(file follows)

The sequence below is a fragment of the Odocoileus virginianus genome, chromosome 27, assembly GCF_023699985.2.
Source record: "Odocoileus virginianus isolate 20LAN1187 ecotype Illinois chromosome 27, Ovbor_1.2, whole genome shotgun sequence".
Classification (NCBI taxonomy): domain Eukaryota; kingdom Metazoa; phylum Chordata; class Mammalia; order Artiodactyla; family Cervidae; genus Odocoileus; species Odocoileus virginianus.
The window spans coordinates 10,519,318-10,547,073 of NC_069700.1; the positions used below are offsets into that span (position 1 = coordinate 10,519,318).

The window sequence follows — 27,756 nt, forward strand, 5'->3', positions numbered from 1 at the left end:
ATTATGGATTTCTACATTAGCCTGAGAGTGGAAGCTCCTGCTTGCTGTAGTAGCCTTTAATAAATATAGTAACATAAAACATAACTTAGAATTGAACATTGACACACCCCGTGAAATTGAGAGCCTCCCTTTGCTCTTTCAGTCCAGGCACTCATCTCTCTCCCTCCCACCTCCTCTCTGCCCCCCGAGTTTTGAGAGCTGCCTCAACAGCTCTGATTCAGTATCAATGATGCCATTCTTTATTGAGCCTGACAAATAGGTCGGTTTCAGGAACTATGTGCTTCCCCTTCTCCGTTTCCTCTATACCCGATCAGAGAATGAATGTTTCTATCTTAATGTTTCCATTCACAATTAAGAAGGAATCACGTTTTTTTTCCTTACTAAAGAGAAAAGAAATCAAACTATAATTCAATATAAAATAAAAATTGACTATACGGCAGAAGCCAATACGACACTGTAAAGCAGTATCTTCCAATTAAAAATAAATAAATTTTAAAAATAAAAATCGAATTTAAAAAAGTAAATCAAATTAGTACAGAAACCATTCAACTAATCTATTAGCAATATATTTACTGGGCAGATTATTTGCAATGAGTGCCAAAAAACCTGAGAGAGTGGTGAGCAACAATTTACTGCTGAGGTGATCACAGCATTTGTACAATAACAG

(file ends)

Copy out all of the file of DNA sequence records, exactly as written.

The sequence below is a fragment of the Odocoileus virginianus genome, chromosome 27, assembly GCF_023699985.2.
Source record: "Odocoileus virginianus isolate 20LAN1187 ecotype Illinois chromosome 27, Ovbor_1.2, whole genome shotgun sequence".
Classification (NCBI taxonomy): domain Eukaryota; kingdom Metazoa; phylum Chordata; class Mammalia; order Artiodactyla; family Cervidae; genus Odocoileus; species Odocoileus virginianus.
The window spans coordinates 10,519,318-10,547,073 of NC_069700.1; the positions used below are offsets into that span (position 1 = coordinate 10,519,318).

The window sequence follows — 27,756 nt, forward strand, 5'->3', positions numbered from 1 at the left end:
ATTATGGATTTCTACATTAGCCTGAGAGTGGAAGCTCCTGCTTGCTGTAGTAGCCTTTAATAAATATAGTAACATAAAACATAACTTAGAATTGAACATTGACACACCCCGTGAAATTGAGAGCCTCCCTTTGCTCTTTCAGTCCAGGCACTCATCTCTCTCCCTCCCACCTCCTCTCTGCCCCCCGAGTTTTGAGAGCTGCCTCAACAGCTCTGATTCAGTATCAATGATGCCATTCTTTATTGAGCCTGACAAATAGGTCGGTTTCAGGAACTATGTGCTTCCCCTTCTCCGTTTCCTCTATACCCGATCAGAGAATGAATGTTTCTATCTTAATGTTTCCATTCACAATTAAGAAGGAATCACGTTTTTTTTCCTTACTAAAGAGAAAAGAAATCAAACTATAATTCAATATAAAATAAAAATTGACTATACGGCAGAAGCCAATACGACACTGTAAAGCAGTATCTTCCAATTAAAAATAAATAAATTTTAAAAATAAAAATCGAATTTAAAAAAGTAAATCAAATTAGTACAGAAACCATTCAACTAATCTATTAGCAATATATTTACTGGGCAGATTATTTGCAATGAGTGCCAAAAAACCTGAGAGAGTGGTGAGCAACAATTTACTGCTGAGGTGATCACAGCATTTGTACAATAACAG